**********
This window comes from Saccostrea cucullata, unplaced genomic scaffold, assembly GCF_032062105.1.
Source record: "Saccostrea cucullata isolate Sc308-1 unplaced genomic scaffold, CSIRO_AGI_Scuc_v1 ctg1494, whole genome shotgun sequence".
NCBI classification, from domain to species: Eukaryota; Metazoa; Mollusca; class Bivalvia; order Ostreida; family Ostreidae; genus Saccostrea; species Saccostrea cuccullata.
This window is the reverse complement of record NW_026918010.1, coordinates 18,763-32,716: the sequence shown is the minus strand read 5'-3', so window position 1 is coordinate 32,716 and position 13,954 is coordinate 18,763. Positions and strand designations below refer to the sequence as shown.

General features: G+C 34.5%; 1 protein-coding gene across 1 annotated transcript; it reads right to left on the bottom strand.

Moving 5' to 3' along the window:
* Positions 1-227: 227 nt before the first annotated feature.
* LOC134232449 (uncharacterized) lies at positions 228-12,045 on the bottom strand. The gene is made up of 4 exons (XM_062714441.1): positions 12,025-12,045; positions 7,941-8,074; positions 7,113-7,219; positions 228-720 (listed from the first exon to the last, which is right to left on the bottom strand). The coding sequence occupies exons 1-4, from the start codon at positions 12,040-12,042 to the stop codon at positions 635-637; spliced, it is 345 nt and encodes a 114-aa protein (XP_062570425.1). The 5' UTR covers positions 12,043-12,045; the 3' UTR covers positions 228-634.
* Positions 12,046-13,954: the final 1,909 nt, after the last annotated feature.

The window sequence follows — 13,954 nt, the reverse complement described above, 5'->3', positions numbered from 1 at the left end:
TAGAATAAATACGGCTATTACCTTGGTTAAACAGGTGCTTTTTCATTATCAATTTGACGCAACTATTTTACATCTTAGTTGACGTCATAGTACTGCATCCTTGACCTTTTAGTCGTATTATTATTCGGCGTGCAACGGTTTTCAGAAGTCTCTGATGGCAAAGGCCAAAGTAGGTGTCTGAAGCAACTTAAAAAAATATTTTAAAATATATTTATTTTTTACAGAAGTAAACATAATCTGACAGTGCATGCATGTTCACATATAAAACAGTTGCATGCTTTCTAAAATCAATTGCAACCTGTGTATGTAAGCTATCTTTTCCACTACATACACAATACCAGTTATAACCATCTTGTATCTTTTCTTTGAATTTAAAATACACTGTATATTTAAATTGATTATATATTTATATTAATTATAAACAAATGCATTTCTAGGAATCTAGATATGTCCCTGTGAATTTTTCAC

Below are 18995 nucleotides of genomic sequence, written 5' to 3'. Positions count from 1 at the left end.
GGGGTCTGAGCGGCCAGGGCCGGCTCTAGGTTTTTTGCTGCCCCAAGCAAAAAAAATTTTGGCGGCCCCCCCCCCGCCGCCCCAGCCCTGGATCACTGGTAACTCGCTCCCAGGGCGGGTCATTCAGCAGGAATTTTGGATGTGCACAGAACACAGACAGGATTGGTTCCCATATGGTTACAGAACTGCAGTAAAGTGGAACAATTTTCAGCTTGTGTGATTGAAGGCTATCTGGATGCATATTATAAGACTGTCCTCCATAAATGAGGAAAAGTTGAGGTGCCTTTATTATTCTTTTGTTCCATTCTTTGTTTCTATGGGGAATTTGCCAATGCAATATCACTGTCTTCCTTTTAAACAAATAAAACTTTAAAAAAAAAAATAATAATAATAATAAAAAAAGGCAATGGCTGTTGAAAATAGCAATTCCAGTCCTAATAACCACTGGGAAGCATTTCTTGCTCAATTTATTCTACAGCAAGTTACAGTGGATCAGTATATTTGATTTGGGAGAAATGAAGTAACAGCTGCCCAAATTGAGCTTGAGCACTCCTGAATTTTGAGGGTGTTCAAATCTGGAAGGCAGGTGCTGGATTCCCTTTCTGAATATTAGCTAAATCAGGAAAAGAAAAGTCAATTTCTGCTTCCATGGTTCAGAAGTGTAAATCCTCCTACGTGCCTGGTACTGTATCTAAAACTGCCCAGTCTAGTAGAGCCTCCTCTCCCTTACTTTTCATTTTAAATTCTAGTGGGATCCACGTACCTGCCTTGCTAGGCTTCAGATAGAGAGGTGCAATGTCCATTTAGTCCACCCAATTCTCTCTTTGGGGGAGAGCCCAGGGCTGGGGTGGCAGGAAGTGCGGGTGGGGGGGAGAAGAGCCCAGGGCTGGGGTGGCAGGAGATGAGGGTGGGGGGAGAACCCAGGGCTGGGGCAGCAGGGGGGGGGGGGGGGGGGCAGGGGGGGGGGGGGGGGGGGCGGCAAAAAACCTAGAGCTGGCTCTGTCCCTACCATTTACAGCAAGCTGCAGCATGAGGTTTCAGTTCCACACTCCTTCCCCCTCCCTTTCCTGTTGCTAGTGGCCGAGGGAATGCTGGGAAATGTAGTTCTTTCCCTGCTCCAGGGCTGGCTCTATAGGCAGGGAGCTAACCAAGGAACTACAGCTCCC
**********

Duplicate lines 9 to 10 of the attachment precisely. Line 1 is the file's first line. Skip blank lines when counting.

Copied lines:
* Positions 12,046-13,954: the final 1,909 nt, after the last annotated feature.

The window sequence follows — 13,954 nt, the reverse complement described above, 5'->3', positions numbered from 1 at the left end: